Christian PilgrimagePilgrimages in LithuaniaJohn Paul II and Lithuania

Through Jesus’ passion to the home of the Heavenly Father.
Erlando Bartulio fotografija


The town of Tytuvėnai began to develop in the 17th century after Bernardine monks settled here in 1614. Their baroque-style stone church was blessed in 1635, and monastery buildings grew up around it, forming a complex that was at the centre of the town’s spiritual, cultural and commercial life.

Tytuvėnai suffered greatly during a war with the Swedes between 1655 and 1660, as well as during the Great Northern War. In 1701, the Swedes captured the town, while in 1708 Russian soldiers broke into the monastery, killed several monks and robbed the church’s treasury. The 1730s saw the start of reconstruction works that would continue until the end of the century, adding some new buildings and changing the appearance of others. Two towers and an entryway were added to the western façade of the church in 1735. A novitiate was established in the monastery in 1736, though construction of the stone novitiate building took place only in 1764–1770. It was adjoined to the northwest corner of the monastery.

The interior of the Tytuvėnai Church of Our Lady of the Angels was redone over two decades beginning about 1750, creating an array of nine magnificent late baroque altars. A new baroque organ was installed in 1789. The churchyard, including a walkway for processions, was put in place between about 1760 and 1780. In the centre of the churchyard there rose up the Chapel of the Stairs of Christ, or “Holy Steps Chapel”, with its Altar of Jesus Christ Crucified. A gallery with the Stations of the Cross was installed between 1771 and 1780 on the wall that encloses the churchyard.

The residents of Tytuvėnai took part in the 1863 uprising against the Tsarist regime. The insurgents fought against the Russian army in the town’s proximity at least three times. The monastery was closed in 1864, and its library was removed, due to suspicions that the monks had taken part in the uprising, or at least supported it. Then in 1868, an order was given to turn the Tytuvėnai church and all related buildings over to the Orthodox. However, thanks to the efforts of Bishop Motiejaus Valančiaus (1801–1875), the Catholics were able to keep possession of the church. The parish took over part of the closed monastery complex, but the rest fell into disrepair. In 1887, the Tsarist authorities ordered the demolition of the novitiate building and of some other structures, including the water mill and dam. As a result, the pond dried up, the gardens withered and fruit trees around the church, monastery and churchyard wasted away.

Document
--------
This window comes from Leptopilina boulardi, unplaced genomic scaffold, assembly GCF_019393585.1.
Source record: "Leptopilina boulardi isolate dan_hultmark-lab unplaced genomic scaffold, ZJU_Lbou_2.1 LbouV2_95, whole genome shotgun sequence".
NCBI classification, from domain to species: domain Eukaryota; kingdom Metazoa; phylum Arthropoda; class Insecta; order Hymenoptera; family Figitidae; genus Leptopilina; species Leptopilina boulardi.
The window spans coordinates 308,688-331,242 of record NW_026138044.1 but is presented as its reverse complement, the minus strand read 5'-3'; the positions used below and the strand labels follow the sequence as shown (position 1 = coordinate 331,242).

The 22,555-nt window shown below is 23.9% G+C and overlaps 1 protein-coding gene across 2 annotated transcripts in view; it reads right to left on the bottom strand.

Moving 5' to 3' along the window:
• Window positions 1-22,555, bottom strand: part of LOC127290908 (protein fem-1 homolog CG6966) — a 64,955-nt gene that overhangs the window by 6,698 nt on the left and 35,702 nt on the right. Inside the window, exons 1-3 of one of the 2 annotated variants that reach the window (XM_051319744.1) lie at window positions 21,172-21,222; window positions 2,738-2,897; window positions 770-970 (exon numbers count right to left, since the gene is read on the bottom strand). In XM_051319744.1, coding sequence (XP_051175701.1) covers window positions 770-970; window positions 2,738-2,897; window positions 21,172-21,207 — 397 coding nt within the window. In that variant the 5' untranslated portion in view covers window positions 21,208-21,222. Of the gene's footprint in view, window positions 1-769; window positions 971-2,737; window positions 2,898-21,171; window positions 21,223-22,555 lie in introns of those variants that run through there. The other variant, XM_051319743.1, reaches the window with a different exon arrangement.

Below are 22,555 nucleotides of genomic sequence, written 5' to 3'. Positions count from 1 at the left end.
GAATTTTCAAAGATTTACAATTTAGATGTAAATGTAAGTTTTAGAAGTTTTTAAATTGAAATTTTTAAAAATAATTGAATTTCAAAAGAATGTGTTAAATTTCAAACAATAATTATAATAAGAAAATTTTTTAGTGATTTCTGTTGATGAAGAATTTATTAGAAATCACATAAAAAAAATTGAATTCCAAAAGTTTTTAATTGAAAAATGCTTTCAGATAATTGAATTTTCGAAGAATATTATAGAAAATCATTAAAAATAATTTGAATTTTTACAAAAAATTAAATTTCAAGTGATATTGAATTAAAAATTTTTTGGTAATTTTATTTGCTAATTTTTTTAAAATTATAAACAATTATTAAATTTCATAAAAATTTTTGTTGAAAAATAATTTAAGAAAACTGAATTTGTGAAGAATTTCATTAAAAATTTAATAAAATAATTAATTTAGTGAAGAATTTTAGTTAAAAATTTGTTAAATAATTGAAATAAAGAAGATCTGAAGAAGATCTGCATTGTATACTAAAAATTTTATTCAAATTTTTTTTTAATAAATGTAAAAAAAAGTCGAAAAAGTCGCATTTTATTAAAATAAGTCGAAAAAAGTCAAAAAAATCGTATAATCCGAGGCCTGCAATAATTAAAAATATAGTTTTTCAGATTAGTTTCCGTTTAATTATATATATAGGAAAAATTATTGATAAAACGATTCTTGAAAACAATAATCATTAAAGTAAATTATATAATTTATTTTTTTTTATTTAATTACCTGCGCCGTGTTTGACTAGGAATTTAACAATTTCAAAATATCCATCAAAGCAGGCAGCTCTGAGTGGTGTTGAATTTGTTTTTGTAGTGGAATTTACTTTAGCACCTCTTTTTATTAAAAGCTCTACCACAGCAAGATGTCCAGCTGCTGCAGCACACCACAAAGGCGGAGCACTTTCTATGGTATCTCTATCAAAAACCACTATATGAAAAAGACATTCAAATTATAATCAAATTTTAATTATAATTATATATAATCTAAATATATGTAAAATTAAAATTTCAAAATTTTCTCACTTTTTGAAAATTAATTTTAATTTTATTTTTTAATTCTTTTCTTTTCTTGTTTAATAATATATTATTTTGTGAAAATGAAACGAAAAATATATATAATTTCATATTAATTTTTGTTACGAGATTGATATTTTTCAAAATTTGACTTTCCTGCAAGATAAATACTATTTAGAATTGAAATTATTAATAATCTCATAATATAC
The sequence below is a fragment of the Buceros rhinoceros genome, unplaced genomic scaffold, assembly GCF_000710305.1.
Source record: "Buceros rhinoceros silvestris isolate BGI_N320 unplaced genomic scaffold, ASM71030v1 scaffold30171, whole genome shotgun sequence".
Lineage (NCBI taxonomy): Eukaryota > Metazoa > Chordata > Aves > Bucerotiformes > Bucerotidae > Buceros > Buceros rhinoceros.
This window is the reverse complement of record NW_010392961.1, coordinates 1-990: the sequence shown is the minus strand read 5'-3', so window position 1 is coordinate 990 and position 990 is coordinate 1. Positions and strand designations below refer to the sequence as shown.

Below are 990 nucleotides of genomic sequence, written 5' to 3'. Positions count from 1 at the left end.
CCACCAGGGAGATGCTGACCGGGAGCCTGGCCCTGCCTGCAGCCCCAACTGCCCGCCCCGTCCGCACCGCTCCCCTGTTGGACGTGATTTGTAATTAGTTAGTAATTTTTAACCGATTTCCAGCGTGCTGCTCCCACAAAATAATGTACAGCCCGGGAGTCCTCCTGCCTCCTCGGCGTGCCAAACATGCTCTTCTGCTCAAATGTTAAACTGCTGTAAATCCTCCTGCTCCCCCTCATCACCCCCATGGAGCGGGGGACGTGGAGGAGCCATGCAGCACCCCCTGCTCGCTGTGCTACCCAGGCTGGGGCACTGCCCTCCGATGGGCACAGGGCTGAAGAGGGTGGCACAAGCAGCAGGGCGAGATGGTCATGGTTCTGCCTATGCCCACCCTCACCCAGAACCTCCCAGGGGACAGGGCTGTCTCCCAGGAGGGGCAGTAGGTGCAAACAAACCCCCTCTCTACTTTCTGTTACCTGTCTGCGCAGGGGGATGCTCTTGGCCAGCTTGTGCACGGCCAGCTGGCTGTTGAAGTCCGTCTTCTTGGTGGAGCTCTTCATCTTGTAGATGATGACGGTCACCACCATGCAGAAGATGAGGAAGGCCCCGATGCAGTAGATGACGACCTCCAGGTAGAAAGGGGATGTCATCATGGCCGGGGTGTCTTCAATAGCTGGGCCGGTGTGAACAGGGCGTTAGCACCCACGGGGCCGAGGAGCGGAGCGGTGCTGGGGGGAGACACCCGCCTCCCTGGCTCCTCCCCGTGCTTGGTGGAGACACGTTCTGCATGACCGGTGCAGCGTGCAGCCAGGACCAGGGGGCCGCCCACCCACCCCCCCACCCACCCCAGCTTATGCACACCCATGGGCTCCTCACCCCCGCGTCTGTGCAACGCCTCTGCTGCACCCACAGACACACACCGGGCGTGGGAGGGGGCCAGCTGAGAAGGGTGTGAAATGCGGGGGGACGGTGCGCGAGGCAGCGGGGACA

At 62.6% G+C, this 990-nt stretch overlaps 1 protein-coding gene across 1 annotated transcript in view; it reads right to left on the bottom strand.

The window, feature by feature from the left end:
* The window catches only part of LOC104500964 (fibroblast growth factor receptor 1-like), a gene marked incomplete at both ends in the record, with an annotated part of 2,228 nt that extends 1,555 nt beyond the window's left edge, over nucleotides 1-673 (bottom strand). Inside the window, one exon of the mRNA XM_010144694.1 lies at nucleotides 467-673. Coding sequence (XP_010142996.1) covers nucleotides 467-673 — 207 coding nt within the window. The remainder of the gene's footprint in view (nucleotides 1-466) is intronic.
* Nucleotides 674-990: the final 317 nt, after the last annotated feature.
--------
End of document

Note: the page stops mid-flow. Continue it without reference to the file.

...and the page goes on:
In the 1920s and 1930s, Tytuvėnai gained popularity as a place to spend the summer holidays. In order to attract more tourists, local residents beautified the town, transforming the marketplace across from the church into a park, paving the streets, laying sidewalks and planting trees along the roadside.

The Tytuvėnai complex was put to varied uses during the Soviet era. From 1950 to 1959, it housed a variety of administrative bodies. Beginning in 1959, the monastery buildings contained an agricultural institute and a boarding school. Restoration and repairs were undertaken between 1961 and 1973. The foundations and vaults were strengthened, the roofs were replaced and the buildings were painted inside and out. The outside of the Holy Steps Chapel was restored in 1968, and in 1973, under the direction of the Lithuanian art conservation specialist Vladas Drėma, the church’s interior and the galleries were renovated.

Today the former Bernardine monastery and church are among the most valuable religious architecture ensembles in Lithuania and all of northeast Europe. The complex, which developed and flourished in the 17th and 18th centuries only to suffer neglect over the 19th and 20th centuries, has maintained its religious significance and still preserves many significant specimens of ecclesiastical art. In 1995, a bust of the poet Maironis (1862–1932) was placed in the public square of Tytuvėnai and a monument to the victims of genocide was installed in the church’s courtyard.